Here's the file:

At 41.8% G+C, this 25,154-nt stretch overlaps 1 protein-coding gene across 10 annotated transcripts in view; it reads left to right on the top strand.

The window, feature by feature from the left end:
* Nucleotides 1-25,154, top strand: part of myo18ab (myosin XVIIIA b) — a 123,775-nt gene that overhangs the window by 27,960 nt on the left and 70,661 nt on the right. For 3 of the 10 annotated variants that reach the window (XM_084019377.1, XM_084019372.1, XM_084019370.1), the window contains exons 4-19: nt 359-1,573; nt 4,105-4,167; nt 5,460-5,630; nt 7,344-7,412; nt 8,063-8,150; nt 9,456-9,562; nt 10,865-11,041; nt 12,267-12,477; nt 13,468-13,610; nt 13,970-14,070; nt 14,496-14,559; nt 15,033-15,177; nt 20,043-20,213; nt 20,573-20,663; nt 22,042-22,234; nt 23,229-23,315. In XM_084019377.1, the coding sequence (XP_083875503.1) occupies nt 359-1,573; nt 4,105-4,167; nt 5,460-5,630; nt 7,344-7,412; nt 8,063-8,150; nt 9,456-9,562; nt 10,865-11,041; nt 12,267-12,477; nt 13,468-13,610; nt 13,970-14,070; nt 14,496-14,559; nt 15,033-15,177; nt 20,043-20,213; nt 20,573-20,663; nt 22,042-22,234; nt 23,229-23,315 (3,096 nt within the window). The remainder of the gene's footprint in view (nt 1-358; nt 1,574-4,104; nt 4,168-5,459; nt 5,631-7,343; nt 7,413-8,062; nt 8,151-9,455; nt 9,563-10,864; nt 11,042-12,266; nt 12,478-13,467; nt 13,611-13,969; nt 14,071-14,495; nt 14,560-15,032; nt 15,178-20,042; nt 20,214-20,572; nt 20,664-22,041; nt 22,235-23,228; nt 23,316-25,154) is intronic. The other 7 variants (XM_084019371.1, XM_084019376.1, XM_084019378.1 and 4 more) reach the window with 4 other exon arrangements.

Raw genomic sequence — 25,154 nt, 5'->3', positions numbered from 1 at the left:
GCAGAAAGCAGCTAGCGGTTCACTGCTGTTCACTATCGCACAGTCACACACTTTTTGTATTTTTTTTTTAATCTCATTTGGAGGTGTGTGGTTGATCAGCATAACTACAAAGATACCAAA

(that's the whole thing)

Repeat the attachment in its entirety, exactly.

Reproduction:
At 41.8% G+C, this 25,154-nt stretch overlaps 1 protein-coding gene across 10 annotated transcripts in view; it reads left to right on the top strand.

The window, feature by feature from the left end:
* Nucleotides 1-25,154, top strand: part of myo18ab (myosin XVIIIA b) — a 123,775-nt gene that overhangs the window by 27,960 nt on the left and 70,661 nt on the right. For 3 of the 10 annotated variants that reach the window (XM_084019377.1, XM_084019372.1, XM_084019370.1), the window contains exons 4-19: nt 359-1,573; nt 4,105-4,167; nt 5,460-5,630; nt 7,344-7,412; nt 8,063-8,150; nt 9,456-9,562; nt 10,865-11,041; nt 12,267-12,477; nt 13,468-13,610; nt 13,970-14,070; nt 14,496-14,559; nt 15,033-15,177; nt 20,043-20,213; nt 20,573-20,663; nt 22,042-22,234; nt 23,229-23,315. In XM_084019377.1, the coding sequence (XP_083875503.1) occupies nt 359-1,573; nt 4,105-4,167; nt 5,460-5,630; nt 7,344-7,412; nt 8,063-8,150; nt 9,456-9,562; nt 10,865-11,041; nt 12,267-12,477; nt 13,468-13,610; nt 13,970-14,070; nt 14,496-14,559; nt 15,033-15,177; nt 20,043-20,213; nt 20,573-20,663; nt 22,042-22,234; nt 23,229-23,315 (3,096 nt within the window). The remainder of the gene's footprint in view (nt 1-358; nt 1,574-4,104; nt 4,168-5,459; nt 5,631-7,343; nt 7,413-8,062; nt 8,151-9,455; nt 9,563-10,864; nt 11,042-12,266; nt 12,478-13,467; nt 13,611-13,969; nt 14,071-14,495; nt 14,560-15,032; nt 15,178-20,042; nt 20,214-20,572; nt 20,664-22,041; nt 22,235-23,228; nt 23,316-25,154) is intronic. The other 7 variants (XM_084019371.1, XM_084019376.1, XM_084019378.1 and 4 more) reach the window with 4 other exon arrangements.

Raw genomic sequence — 25,154 nt, 5'->3', positions numbered from 1 at the left:
GCAGAAAGCAGCTAGCGGTTCACTGCTGTTCACTATCGCACAGTCACACACTTTTTGTATTTTTTTTTTAATCTCATTTGGAGGTGTGTGGTTGATCAGCATAACTACAAAGATACCAAA